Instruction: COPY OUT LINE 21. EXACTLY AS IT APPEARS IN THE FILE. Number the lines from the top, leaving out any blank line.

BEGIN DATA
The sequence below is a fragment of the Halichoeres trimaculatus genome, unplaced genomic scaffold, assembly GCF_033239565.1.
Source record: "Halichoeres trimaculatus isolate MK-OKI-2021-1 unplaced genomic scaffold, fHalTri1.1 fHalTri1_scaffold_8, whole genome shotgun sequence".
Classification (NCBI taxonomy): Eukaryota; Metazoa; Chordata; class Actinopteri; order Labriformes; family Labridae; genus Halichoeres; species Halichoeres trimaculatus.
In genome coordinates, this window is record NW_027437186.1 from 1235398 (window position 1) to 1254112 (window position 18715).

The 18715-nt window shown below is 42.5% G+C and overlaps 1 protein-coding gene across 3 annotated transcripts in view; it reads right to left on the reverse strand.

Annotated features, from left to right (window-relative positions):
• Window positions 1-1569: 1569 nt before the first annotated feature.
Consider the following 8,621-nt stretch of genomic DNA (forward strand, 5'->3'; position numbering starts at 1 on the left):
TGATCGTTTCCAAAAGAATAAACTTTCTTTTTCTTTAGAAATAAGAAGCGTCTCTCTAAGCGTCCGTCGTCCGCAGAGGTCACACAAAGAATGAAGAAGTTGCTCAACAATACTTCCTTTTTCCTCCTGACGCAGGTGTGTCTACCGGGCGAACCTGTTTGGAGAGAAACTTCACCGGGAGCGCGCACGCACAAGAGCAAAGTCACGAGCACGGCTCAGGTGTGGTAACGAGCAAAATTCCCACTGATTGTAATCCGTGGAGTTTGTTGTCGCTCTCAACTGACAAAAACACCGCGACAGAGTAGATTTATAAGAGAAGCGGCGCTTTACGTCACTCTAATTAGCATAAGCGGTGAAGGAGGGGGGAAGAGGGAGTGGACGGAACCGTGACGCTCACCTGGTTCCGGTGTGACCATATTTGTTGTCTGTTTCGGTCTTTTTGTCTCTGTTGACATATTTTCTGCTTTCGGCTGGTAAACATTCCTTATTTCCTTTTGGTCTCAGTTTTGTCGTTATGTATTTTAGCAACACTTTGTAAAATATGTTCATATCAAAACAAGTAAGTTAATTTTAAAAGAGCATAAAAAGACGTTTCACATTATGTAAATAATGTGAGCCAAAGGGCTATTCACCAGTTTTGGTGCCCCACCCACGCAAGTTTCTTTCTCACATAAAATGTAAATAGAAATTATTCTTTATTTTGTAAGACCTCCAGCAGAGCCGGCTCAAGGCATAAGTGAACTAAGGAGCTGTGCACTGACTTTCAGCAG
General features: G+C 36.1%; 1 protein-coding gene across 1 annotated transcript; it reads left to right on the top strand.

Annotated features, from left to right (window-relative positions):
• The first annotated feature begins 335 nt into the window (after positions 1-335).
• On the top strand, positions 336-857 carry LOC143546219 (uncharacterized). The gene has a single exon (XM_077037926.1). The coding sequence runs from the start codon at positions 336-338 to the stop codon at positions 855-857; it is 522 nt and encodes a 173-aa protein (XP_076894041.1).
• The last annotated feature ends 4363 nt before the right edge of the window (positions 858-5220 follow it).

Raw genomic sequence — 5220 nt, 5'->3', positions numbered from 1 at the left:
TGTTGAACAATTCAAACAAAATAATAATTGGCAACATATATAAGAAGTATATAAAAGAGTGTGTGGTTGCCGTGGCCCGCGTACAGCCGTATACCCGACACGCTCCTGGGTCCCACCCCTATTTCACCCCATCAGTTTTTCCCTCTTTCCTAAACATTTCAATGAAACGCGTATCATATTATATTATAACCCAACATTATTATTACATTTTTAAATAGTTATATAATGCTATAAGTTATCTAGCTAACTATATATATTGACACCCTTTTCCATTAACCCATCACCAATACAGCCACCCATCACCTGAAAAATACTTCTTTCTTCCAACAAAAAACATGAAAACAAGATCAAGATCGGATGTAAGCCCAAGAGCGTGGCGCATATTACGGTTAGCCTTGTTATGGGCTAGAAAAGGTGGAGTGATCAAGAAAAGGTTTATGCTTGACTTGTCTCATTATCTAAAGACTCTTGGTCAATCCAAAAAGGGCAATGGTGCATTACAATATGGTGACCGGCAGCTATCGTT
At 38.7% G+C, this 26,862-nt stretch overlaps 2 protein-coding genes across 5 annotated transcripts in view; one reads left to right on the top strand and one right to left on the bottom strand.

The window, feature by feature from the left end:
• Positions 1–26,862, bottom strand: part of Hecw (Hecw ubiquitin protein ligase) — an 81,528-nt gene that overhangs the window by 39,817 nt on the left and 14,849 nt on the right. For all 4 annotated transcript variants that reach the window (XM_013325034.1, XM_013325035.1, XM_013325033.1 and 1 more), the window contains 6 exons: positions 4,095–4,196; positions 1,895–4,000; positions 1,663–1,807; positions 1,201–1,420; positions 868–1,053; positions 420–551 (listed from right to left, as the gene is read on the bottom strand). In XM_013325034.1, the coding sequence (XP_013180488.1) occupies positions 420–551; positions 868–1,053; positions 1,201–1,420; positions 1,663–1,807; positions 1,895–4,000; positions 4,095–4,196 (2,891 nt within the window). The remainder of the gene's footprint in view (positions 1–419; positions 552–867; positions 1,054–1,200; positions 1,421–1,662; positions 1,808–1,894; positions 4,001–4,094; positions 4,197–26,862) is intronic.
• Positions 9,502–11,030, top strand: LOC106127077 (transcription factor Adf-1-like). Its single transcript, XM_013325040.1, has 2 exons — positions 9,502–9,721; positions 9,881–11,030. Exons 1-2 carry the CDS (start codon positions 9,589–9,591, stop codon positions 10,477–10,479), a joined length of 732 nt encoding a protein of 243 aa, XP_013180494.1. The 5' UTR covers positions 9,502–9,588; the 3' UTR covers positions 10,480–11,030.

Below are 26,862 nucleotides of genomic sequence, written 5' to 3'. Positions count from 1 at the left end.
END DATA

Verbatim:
Below are 26,862 nucleotides of genomic sequence, written 5' to 3'. Positions count from 1 at the left end.